By Tom Allon
Mayor Bill de Blasio has already had a few impressive successes in implementing his agenda during his first 30 days in office.
His expanded sick leave bill has the strong support of new Council Speaker Melissa Mark-Viverito (D-Manhattan) and will mark a big victory for the progressive treatment of workers throughout the city. Its predecessor was a contentious piece of legislation delayed for a long time by former City Council Speaker Christine Quinn that ordered companies with 15 or more workers to pay up to five sick days a year. The latest version will apply to companies with as few as five employees.
The widespread use of stop-and-frisk by the Police Department, which had already been dropping in 2013 in Ray Kelly and Mike Bloomberg’s last year, seems to be a relic of the past as Bill Bratton takes the reins at 1 Police Plaza.
The new mayor has picked a diverse and talented group of commissioners, a deputy mayor and city schools chancellor who have vast experience and will know how to navigate the bureaucracy as they implement de Blasio’s vision for “one city.”
But perhaps the most impressive win thus far, the governor’s promise to fund universal pre-K in New York for the next five years, has gotten lost in the argument of paying for this through additional taxes on wealthy New Yorkers.
Whether you agree or not that high earners can pay more to help improve our city for all — and there may be a compelling argument here — the idea of raising taxes in 2014, a gubernatorial election year, seems like a non-starter.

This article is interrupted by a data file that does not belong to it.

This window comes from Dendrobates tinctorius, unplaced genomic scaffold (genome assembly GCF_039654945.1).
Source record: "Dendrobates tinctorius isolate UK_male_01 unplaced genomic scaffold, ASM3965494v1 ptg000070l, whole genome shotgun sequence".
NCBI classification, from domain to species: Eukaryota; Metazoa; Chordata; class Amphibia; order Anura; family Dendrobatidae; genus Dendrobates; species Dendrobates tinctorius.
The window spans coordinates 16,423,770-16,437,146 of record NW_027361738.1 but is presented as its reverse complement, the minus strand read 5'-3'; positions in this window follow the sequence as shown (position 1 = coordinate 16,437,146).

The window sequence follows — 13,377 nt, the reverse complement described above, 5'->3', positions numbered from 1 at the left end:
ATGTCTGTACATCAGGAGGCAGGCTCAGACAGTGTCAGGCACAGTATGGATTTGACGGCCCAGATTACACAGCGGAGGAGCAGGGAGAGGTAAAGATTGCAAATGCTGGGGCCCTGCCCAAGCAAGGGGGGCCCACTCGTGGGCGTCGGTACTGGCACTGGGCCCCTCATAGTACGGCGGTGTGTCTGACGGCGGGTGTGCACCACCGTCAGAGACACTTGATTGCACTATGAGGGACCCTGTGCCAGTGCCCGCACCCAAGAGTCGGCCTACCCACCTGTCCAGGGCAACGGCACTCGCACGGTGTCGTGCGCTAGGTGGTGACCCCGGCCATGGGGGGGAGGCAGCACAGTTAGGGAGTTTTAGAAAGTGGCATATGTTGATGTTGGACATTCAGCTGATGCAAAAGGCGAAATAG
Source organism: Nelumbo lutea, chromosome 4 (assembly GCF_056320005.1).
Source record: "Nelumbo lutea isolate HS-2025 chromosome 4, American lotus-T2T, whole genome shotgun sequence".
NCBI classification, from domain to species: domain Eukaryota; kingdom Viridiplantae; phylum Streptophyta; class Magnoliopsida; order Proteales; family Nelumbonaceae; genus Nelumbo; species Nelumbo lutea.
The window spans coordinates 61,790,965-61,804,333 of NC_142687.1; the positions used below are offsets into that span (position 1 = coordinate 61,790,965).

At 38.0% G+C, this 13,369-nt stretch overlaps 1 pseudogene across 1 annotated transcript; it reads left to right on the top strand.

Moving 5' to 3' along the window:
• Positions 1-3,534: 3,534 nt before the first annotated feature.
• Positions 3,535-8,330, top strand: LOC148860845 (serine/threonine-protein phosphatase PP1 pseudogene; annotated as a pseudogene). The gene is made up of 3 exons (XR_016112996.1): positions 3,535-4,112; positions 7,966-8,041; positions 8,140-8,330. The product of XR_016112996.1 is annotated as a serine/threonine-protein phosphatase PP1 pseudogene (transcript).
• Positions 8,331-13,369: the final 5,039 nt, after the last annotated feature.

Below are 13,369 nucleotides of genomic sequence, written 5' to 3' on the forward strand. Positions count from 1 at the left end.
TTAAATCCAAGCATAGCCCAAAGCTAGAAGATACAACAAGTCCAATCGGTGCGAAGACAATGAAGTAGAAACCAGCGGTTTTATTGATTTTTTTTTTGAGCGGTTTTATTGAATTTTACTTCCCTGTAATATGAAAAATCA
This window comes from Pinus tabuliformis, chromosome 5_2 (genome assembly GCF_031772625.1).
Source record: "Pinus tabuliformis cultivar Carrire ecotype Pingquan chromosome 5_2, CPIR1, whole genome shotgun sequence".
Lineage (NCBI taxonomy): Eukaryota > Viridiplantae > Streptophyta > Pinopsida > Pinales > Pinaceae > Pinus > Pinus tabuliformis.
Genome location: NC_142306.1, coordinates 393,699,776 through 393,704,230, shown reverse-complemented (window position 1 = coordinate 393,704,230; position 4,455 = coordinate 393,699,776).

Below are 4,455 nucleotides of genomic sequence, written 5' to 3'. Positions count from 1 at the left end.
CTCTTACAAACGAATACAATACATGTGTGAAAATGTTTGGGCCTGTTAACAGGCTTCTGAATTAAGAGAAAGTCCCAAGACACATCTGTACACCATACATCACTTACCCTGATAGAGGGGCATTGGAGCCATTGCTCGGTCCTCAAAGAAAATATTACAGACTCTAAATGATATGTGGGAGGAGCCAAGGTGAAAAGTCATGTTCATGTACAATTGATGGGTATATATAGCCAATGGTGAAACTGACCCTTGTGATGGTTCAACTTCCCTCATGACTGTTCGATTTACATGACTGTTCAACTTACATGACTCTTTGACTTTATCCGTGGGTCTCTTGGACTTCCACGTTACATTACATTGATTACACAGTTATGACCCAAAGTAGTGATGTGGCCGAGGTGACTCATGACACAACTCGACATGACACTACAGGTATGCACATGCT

Although I find the mayor’s conviction and consistent message impressive, in this case he probably should declare victory, take the state funding right away and begin the daunting task of setting up schools for these early learners and explore how to best implement this long-overdue educational reform.
Where the funding comes from is secondary to the great opportunity to erase the achievement gap before kindergarten. We should be focused on figuring out how to get this accomplished as quickly as possible. Even if it happened tomorrow, it will be years before we see the potential positive impact of this new education reform.
Kudos to de Blasio for making this a big issue in his campaign and for getting Cuomo to include it in his budget — a week after de Blasio’s inauguration.
As President Barack Obama once said about something else, de Blasio should feel the fierce urgency of now to get universal pre-K off the ground. Take Cuomo’s generous offer in 2014 and perhaps in 2015, when the governor is safely ensconced for four more years, and after Hillary Clinton’s declaration that she running for the White House in 2016, the mayor can convince Albany to raise taxes for the long-term funding.
Although there is a lot to do in education — from teacher training to rebuilding crumbling schools — universal pre-K is a quick and great first step for de Blasio and Chancellor Carmen Fariña to begin improving our school system.
Tom Allon, president of City & State NY, was a Republican and Liberal Party-backed mayoral candidate in 2013 before he left to return to the private sector. Reach him at firstname.lastname@example.org.